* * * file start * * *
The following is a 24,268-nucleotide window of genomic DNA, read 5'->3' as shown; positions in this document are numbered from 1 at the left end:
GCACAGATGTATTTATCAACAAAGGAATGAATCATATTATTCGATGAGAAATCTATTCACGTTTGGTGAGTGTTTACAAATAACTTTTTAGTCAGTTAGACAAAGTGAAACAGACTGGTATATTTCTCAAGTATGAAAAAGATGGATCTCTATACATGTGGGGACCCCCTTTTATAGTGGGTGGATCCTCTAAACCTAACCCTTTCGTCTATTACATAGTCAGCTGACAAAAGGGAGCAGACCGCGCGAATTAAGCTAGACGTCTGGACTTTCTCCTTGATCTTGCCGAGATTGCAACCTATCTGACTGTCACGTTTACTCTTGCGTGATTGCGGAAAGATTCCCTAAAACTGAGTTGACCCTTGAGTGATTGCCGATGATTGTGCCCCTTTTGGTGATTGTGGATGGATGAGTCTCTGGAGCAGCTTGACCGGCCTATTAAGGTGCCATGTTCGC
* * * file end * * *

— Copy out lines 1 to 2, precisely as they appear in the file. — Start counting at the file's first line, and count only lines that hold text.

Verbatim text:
The following is a 24,268-nucleotide window of genomic DNA, read 5'->3' as shown; positions in this document are numbered from 1 at the left end:
GCACAGATGTATTTATCAACAAAGGAATGAATCATATTATTCGATGAGAAATCTATTCACGTTTGGTGAGTGTTTACAAATAACTTTTTAGTCAGTTAGACAAAGTGAAACAGACTGGTATATTTCTCAAGTATGAAAAAGATGGATCTCTATACATGTGGGGACCCCCTTTTATAGTGGGTGGATCCTCTAAACCTAACCCTTTCGTCTATTACATAGTCAGCTGACAAAAGGGAGCAGACCGCGCGAATTAAGCTAGACGTCTGGACTTTCTCCTTGATCTTGCCGAGATTGCAACCTATCTGACTGTCACGTTTACTCTTGCGTGATTGCGGAAAGATTCCCTAAAACTGAGTTGACCCTTGAGTGATTGCCGATGATTGTGCCCCTTTTGGTGATTGTGGATGGATGAGTCTCTGGAGCAGCTTGACCGGCCTATTAAGGTGCCATGTTCGC